Tag Team Bankruptcy Filings: Blame the Game and the Player? (Part 1)
Everyone knows that one of the advantages of filing a bankruptcy petition is that it can stop a foreclosure sale dead in its tracks. Actually, to say that filing a petition can "stop" a foreclosure sale is inaccurate because the "stop" may just be temporary. "Pause" is a better word. The word that appears in the Bankruptcy Code is "stay" which is a synonym for "pause" but everyone knows what a "pause" is, which is probably why they used "stay" instead. After all, if law books were written so that regular people could understand them, no one would need a lawyer.
Wait! Forget I said that...
Moving on, very generally speaking, to turn a temporary pause of a foreclosure sale into a permanent ban against the sale, a Debtor would have to prove to the court that, should the pause be allowed to stay in place, they would be able to resume their regularly scheduled monthly payments along with at the same time catching up on their missed payments by paying a certain amount of those missed payments every month for a certain amount of months. And then, after you proved you could do it, you would have to go and do it.
But suppose that after you file your petition to stop the foreclosure sale, you failed to prove you can make all those payments. Suppose also that the bankruptcy petition you filed is incomplete, and when the bankruptcy court gives you a deadline by which to catch up on the missing documents, you still don't file them. Suppose also that you don't pay the mandatory filing fee. Suppose also that you don't take the mandatory online credit counseling course. What would happen? Your case will get dismissed by the court about four months after you filed it and then, after your case was dismissed, the bank would be able to reschedule the foreclosure sale for, normally, about three or four months later.
But what Debtor would behave that way? Facing the loss of their home in a foreclosure sale, who would file a bankruptcy petition, and then not fulfill even the most basic tasks required of a bankruptcy debtor, only to have their cases dismissed and their foreclosure sale rescheduled?
Lets of Debtors, that's who. Why? Because the four months they are in bankruptcy plus the three months it would take to reschedule the sale = seven free months in their house. OK, you think, so big deal: seven free months? That's not much of an incentive to file what basically amounts to only the shell of a bankruptcy petition. No? How about if once the foreclosure sale is rescheduled, the day before the rescheduled sale, the Debtor's spouse now files a bankruptcy petition to stop the sale and also does absolutely nothing to further the bankruptcy petition and, naturally, that case gets dismissed too. Now the Debtor and their spouse have added seven more free months on top of the first seven to give them fourteen months of free lodging in their house. And let's take it even a step further. Suppose that after the foreclosure sale is rescheduled for a second time, the Debtor's adult son this time files a bankruptcy petition the day before to stop the sale and also does absolutely nothing to further the bankruptcy petition. Now the family has seven more free months. Seven plus seven plus seven = 21 free months in their house without having to make a mortgage payment. (And that's not even counting the three or four or more mortgage-free years that put them in foreclosure court in the first place.)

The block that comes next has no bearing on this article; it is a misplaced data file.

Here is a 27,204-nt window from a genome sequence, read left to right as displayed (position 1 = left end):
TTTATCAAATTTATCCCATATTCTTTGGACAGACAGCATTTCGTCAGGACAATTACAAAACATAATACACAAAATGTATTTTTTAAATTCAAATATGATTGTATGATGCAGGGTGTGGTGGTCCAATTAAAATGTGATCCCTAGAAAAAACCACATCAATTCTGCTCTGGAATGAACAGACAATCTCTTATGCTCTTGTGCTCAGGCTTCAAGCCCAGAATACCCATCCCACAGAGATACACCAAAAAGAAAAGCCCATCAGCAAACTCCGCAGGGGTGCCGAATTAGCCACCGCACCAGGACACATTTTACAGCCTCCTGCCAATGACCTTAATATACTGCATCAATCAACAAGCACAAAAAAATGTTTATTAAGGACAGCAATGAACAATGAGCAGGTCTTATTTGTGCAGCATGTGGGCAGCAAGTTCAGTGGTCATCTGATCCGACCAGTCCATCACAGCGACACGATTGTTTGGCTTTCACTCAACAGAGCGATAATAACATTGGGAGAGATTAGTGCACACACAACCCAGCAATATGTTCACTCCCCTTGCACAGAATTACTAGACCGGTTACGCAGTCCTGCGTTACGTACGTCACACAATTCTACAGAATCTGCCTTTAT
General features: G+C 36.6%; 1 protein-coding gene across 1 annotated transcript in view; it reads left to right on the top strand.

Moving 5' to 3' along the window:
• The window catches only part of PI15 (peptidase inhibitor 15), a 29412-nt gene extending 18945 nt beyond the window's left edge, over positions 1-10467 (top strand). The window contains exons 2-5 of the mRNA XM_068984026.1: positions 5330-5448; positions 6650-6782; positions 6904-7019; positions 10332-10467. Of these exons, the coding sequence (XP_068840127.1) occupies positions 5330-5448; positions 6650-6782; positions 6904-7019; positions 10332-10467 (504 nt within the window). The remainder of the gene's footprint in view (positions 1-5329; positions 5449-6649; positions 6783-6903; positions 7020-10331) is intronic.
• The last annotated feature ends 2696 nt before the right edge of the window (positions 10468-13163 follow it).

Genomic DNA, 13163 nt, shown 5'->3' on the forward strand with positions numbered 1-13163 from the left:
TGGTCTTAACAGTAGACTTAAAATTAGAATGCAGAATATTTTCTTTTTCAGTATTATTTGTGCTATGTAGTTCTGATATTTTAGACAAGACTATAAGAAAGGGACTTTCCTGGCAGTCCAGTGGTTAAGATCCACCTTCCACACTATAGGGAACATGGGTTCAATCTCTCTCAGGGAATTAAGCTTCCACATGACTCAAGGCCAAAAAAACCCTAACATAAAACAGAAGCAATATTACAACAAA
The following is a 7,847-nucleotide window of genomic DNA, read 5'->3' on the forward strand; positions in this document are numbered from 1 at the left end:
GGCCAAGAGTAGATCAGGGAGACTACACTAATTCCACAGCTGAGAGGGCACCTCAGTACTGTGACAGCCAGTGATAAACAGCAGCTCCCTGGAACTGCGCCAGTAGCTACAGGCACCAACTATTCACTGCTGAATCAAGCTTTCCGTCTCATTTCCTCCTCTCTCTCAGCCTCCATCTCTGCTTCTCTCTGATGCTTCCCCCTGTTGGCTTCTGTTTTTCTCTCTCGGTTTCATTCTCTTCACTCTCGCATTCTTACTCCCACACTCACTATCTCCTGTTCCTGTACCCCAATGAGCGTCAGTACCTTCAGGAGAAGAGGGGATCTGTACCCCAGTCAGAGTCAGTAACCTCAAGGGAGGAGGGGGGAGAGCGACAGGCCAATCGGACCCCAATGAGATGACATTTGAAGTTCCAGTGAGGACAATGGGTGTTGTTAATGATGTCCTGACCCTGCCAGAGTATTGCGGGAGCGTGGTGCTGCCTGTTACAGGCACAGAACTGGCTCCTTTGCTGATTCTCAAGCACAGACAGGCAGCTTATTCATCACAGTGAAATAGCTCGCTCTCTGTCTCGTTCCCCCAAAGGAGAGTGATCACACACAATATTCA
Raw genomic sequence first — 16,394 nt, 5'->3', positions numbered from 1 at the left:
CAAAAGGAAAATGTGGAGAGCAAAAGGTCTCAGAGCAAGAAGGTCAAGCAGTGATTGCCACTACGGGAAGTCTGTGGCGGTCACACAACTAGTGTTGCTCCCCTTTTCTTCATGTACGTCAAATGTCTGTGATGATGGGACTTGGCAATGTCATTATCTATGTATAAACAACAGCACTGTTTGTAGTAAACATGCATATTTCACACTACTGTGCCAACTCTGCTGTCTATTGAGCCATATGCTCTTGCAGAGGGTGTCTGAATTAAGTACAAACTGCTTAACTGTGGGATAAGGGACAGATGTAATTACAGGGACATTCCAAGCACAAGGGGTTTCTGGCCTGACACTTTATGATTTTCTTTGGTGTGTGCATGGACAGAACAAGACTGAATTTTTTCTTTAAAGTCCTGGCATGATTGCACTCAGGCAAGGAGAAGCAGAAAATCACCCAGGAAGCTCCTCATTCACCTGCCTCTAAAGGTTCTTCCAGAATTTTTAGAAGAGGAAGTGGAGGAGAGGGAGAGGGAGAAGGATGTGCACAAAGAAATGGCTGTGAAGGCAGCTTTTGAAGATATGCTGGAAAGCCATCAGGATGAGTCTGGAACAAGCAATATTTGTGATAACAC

The Debtor's petition, followed by his spouse's petition, followed by his adult son's petition, are what are called "tag-team" bankruptcy filings designed solely to delay, and delay, and delay, and delay foreclosure sales while the Debtors enjoy free lodging. The Debtors, and their families who assist them, have neither the ability nor the intention of catching up on their payments. Their only intention is to game the system and, unfortunately, the system makes it very easy for them.
I have personally seen tag-team bankruptcy filings that have involved as many as seven shell bankruptcy petitions filed one after the other by five different family members, and they kept the Debtor and family in free lodging for years. And I hated it. Yes, I'm a Debtor's counsel but I will not be a counsel for thieves. I respect the Bankruptcy Code and the people that made it and the judges and the trustees and the attorneys who do their best to use it for the good of people who have fallen into difficult times, but I despise freeloaders and cheats and grifters like the recent infamous case of the man in Long Island, New York, who bought his house in 1998, made one payment, and then gamed the system for no less than 23 payment-free years before finally being evicted.
Some people might say: blame the game, not the player, because what these people are doing, after all, is not illegal. But just because it's not illegal, doesn't mean it's OK.
Next: Part 2: How to stop tag-team bankruptcy filers